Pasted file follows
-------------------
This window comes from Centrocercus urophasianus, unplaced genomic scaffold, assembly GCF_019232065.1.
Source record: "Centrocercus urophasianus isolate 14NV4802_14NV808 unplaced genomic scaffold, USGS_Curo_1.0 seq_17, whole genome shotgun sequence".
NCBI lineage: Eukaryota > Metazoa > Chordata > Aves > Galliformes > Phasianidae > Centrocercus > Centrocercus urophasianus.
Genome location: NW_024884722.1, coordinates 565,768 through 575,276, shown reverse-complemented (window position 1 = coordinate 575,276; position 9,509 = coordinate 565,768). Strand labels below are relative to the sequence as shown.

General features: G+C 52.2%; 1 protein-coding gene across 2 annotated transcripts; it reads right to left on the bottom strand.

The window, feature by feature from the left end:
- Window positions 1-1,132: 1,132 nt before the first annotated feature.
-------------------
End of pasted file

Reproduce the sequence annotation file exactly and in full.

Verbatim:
This window comes from Centrocercus urophasianus, unplaced genomic scaffold, assembly GCF_019232065.1.
Source record: "Centrocercus urophasianus isolate 14NV4802_14NV808 unplaced genomic scaffold, USGS_Curo_1.0 seq_17, whole genome shotgun sequence".
NCBI lineage: Eukaryota > Metazoa > Chordata > Aves > Galliformes > Phasianidae > Centrocercus > Centrocercus urophasianus.
Genome location: NW_024884722.1, coordinates 565,768 through 575,276, shown reverse-complemented (window position 1 = coordinate 575,276; position 9,509 = coordinate 565,768). Strand labels below are relative to the sequence as shown.

General features: G+C 52.2%; 1 protein-coding gene across 2 annotated transcripts; it reads right to left on the bottom strand.

The window, feature by feature from the left end:
- Window positions 1-1,132: 1,132 nt before the first annotated feature.